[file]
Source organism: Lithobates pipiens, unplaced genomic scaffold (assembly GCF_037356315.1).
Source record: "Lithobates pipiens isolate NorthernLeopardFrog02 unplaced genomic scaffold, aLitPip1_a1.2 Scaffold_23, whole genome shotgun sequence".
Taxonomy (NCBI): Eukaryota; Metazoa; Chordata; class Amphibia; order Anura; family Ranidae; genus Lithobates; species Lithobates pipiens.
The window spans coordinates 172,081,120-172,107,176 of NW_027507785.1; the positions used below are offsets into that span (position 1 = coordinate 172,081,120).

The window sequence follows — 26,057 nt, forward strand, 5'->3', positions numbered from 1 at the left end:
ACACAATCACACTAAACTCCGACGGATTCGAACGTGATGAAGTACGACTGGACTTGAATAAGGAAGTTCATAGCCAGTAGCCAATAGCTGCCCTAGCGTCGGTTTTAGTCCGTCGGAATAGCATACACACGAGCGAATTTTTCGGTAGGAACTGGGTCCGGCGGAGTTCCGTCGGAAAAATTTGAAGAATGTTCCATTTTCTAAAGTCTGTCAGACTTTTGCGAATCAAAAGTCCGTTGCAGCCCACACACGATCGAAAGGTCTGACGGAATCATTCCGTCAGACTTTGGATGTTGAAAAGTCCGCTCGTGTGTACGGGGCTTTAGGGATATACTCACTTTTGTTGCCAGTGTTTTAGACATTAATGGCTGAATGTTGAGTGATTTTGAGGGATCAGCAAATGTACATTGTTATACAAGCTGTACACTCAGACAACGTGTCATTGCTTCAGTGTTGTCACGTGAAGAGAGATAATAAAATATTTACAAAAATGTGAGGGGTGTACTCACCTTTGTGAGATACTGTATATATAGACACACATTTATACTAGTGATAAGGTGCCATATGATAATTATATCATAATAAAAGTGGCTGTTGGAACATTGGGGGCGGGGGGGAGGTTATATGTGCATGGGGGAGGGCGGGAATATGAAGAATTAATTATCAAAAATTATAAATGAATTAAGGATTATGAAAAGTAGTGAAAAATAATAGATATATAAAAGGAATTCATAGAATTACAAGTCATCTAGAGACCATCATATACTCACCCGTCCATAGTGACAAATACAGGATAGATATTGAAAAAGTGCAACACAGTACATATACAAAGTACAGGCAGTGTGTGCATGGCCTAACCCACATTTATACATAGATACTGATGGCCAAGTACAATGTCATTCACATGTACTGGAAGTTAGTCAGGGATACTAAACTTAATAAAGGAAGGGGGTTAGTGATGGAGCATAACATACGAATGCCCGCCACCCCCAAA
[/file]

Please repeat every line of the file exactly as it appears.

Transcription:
Source organism: Lithobates pipiens, unplaced genomic scaffold (assembly GCF_037356315.1).
Source record: "Lithobates pipiens isolate NorthernLeopardFrog02 unplaced genomic scaffold, aLitPip1_a1.2 Scaffold_23, whole genome shotgun sequence".
Taxonomy (NCBI): Eukaryota; Metazoa; Chordata; class Amphibia; order Anura; family Ranidae; genus Lithobates; species Lithobates pipiens.
The window spans coordinates 172,081,120-172,107,176 of NW_027507785.1; the positions used below are offsets into that span (position 1 = coordinate 172,081,120).

The window sequence follows — 26,057 nt, forward strand, 5'->3', positions numbered from 1 at the left end:
ACACAATCACACTAAACTCCGACGGATTCGAACGTGATGAAGTACGACTGGACTTGAATAAGGAAGTTCATAGCCAGTAGCCAATAGCTGCCCTAGCGTCGGTTTTAGTCCGTCGGAATAGCATACACACGAGCGAATTTTTCGGTAGGAACTGGGTCCGGCGGAGTTCCGTCGGAAAAATTTGAAGAATGTTCCATTTTCTAAAGTCTGTCAGACTTTTGCGAATCAAAAGTCCGTTGCAGCCCACACACGATCGAAAGGTCTGACGGAATCATTCCGTCAGACTTTGGATGTTGAAAAGTCCGCTCGTGTGTACGGGGCTTTAGGGATATACTCACTTTTGTTGCCAGTGTTTTAGACATTAATGGCTGAATGTTGAGTGATTTTGAGGGATCAGCAAATGTACATTGTTATACAAGCTGTACACTCAGACAACGTGTCATTGCTTCAGTGTTGTCACGTGAAGAGAGATAATAAAATATTTACAAAAATGTGAGGGGTGTACTCACCTTTGTGAGATACTGTATATATAGACACACATTTATACTAGTGATAAGGTGCCATATGATAATTATATCATAATAAAAGTGGCTGTTGGAACATTGGGGGCGGGGGGGAGGTTATATGTGCATGGGGGAGGGCGGGAATATGAAGAATTAATTATCAAAAATTATAAATGAATTAAGGATTATGAAAAGTAGTGAAAAATAATAGATATATAAAAGGAATTCATAGAATTACAAGTCATCTAGAGACCATCATATACTCACCCGTCCATAGTGACAAATACAGGATAGATATTGAAAAAGTGCAACACAGTACATATACAAAGTACAGGCAGTGTGTGCATGGCCTAACCCACATTTATACATAGATACTGATGGCCAAGTACAATGTCATTCACATGTACTGGAAGTTAGTCAGGGATACTAAACTTAATAAAGGAAGGGGGTTAGTGATGGAGCATAACATACGAATGCCCGCCACCCCCAAA